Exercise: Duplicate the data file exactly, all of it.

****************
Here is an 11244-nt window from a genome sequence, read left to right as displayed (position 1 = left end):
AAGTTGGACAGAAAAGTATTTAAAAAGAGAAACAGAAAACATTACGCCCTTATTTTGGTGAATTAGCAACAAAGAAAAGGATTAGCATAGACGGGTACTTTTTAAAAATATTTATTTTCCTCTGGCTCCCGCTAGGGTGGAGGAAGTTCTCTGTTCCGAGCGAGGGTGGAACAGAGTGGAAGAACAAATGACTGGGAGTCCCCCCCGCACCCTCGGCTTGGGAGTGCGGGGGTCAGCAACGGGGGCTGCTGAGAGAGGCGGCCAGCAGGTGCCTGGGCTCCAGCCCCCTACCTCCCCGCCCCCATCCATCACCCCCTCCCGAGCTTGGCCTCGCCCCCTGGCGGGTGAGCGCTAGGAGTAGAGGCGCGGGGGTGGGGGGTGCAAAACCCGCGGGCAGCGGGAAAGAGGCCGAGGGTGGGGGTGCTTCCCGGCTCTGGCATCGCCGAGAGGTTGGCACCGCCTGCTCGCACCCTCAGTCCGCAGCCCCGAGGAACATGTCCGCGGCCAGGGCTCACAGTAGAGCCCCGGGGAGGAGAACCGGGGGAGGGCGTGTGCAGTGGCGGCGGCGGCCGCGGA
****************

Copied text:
Here is an 11244-nt window from a genome sequence, read left to right as displayed (position 1 = left end):
AAGTTGGACAGAAAAGTATTTAAAAAGAGAAACAGAAAACATTACGCCCTTATTTTGGTGAATTAGCAACAAAGAAAAGGATTAGCATAGACGGGTACTTTTTAAAAATATTTATTTTCCTCTGGCTCCCGCTAGGGTGGAGGAAGTTCTCTGTTCCGAGCGAGGGTGGAACAGAGTGGAAGAACAAATGACTGGGAGTCCCCCCCGCACCCTCGGCTTGGGAGTGCGGGGGTCAGCAACGGGGGCTGCTGAGAGAGGCGGCCAGCAGGTGCCTGGGCTCCAGCCCCCTACCTCCCCGCCCCCATCCATCACCCCCTCCCGAGCTTGGCCTCGCCCCCTGGCGGGTGAGCGCTAGGAGTAGAGGCGCGGGGGTGGGGGGTGCAAAACCCGCGGGCAGCGGGAAAGAGGCCGAGGGTGGGGGTGCTTCCCGGCTCTGGCATCGCCGAGAGGTTGGCACCGCCTGCTCGCACCCTCAGTCCGCAGCCCCGAGGAACATGTCCGCGGCCAGGGCTCACAGTAGAGCCCCGGGGAGGAGAACCGGGGGAGGGCGTGTGCAGTGGCGGCGGCGGCCGCGGA